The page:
Samantha Cameron: I thought 'how are we going to survive?'

Samantha Cameron is famously cool under fire — even with her husband’s reputation in question. But when her clothing label was hit by Covid, she admits: There were moments in the past year when I thought ‘how are we going to survive?’

  • Samantha Cameron’s husband David has been in scandal about links to Greensill
  • 50-year-old admits they weren’t prepared for pandemic but reacted very fast 
  • She is attempting to rescue her fashion brand Cefinn, with a summer collection
  • She wore dresses almost daily throughout first lockdown at Oxfordshire home  

Samantha Cameron and I meet at an exquisitely awkward time for her. The scandal over her husband’s links to collapsed investment company Greensill is gathering pace, and within days allegations of cronyism will threaten not only to tarnish his reputation but to engulf the Government in allegations of sleaze.

There’s no sign of David at their West London house, and when I ask where he is, Samantha apparently doesn’t hear me over the noise of her coffee machine. Her assistant firmly says Samantha doesn’t want to answer any questions about this. I am not surprised.

Indeed, sitting down at the kitchen table, she chats away as if nothing is wrong at all, about how David, 54, Prime Minister from 2010 to 2016, is coping now he needs reading glasses.

‘He forgets to go out with them and he does all the shopping, so three times he’s come home with what he thinks is mayonnaise but actually it’s hollandaise.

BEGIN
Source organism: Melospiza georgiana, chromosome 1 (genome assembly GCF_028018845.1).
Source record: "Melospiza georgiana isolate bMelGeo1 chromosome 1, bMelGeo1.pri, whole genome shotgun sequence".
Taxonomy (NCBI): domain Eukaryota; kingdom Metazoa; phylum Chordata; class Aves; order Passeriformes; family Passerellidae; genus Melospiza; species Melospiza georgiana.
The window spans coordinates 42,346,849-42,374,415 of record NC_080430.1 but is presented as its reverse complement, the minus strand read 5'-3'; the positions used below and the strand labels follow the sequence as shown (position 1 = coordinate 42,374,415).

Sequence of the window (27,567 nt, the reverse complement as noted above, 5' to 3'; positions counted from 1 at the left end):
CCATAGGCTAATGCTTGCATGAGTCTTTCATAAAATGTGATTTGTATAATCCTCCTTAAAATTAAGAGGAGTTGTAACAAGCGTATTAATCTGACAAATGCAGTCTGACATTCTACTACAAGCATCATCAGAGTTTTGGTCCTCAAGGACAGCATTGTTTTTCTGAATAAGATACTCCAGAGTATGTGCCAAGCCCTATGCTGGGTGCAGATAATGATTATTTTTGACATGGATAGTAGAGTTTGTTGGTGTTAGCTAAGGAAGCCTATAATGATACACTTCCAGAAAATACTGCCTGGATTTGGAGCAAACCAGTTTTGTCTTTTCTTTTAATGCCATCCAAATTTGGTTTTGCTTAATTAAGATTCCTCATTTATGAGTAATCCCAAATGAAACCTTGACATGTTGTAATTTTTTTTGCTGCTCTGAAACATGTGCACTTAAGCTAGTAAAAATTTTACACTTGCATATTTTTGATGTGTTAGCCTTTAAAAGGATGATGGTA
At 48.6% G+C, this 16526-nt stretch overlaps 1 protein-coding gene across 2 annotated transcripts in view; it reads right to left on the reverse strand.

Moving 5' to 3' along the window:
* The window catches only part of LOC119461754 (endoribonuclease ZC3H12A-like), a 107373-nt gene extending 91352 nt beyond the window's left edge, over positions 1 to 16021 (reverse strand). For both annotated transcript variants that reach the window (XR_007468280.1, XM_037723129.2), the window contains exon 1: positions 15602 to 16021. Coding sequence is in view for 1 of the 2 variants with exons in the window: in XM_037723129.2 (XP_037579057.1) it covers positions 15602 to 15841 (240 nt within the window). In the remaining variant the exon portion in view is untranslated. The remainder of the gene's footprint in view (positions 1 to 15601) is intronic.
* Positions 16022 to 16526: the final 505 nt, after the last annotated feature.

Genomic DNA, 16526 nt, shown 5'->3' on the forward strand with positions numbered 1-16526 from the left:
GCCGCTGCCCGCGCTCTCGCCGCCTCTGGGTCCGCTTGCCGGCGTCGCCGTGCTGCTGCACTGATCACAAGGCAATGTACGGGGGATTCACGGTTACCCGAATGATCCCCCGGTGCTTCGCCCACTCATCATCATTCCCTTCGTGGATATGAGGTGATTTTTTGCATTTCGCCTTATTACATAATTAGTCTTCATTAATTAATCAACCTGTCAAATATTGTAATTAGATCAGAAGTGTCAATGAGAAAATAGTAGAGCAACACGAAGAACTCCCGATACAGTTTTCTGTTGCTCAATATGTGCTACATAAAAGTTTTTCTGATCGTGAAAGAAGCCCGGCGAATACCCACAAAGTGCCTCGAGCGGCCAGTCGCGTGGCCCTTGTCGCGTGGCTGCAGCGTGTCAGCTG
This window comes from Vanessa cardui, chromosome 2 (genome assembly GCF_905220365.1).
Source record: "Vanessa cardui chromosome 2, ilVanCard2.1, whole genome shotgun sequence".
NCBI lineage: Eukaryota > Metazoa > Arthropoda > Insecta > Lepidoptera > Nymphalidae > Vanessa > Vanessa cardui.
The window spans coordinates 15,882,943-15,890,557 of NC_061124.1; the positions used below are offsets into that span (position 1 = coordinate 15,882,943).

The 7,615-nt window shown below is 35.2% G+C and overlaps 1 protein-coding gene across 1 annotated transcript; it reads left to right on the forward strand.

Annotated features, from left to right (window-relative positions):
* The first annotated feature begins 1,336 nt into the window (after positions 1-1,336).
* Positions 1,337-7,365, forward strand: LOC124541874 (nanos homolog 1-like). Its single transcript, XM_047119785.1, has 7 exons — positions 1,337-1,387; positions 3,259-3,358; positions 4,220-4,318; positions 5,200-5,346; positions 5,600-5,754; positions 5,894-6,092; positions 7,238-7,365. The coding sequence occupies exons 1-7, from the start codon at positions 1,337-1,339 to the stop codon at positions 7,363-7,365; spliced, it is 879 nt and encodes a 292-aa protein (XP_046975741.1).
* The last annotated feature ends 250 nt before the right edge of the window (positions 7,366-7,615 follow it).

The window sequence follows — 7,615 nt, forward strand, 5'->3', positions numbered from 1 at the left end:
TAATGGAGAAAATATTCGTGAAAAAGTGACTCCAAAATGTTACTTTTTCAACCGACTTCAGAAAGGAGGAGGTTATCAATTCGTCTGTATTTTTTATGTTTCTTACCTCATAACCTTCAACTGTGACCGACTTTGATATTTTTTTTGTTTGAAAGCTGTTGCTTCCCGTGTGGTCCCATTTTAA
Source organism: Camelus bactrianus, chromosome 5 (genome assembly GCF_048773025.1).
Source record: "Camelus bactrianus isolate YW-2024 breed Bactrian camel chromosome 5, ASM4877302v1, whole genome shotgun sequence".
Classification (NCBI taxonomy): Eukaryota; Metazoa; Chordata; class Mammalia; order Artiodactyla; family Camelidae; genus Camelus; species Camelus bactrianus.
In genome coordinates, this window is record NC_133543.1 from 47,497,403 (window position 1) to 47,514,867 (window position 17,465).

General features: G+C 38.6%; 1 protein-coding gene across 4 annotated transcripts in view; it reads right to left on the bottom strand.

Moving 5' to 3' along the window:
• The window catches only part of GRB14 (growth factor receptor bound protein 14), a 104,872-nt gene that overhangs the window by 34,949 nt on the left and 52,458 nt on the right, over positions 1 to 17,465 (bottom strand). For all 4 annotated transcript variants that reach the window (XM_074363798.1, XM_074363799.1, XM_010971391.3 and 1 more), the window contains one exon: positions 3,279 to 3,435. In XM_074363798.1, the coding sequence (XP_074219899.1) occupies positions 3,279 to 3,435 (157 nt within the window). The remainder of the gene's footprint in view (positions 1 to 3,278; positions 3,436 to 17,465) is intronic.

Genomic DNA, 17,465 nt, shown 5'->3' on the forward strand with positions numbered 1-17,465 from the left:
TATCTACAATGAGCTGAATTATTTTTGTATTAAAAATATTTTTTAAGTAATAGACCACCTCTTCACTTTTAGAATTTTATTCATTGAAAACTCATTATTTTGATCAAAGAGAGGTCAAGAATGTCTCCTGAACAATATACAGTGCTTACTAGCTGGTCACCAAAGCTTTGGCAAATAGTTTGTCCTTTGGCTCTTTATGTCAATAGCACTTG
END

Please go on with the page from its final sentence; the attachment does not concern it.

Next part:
Samantha Cameron, 50, (pictured) who is mother to Nancy, 17, Elwen, 15, and Florence, ten, is also the boss of her fashion label Cefinn

‘You’re thinking why does this mayo taste so dodgy?’ she says, laughing.

Samantha, 50, could be very snooty indeed. After all, she spent six years hobnobbing with the likes of the Obamas and Angela Merkel. She could not come from more pukka stock — her father is Sir Reginald Sheffield, eighth baronet, while her mother Annabel (the couple divorced when Samantha was three) is founder of upmarket furniture chain Oka and now married to Lord Astor.

She’s also, as mother to Nancy, 17, Elwen, 15, and Florence, ten, not to mention boss of her fashion label Cefinn, a hugely busy woman.

Yet drinking coffee in the (extremely tasteful, high-end, contemporary) kitchen/living area of her Edwardian detached house with a small garden full of blossoming cherry trees, dressed in a black jumper and dark-blue patterned skirt, both from Cefinn, plus the whitest trainers I’ve ever seen, Samantha couldn’t be more seemingly down-to-earth.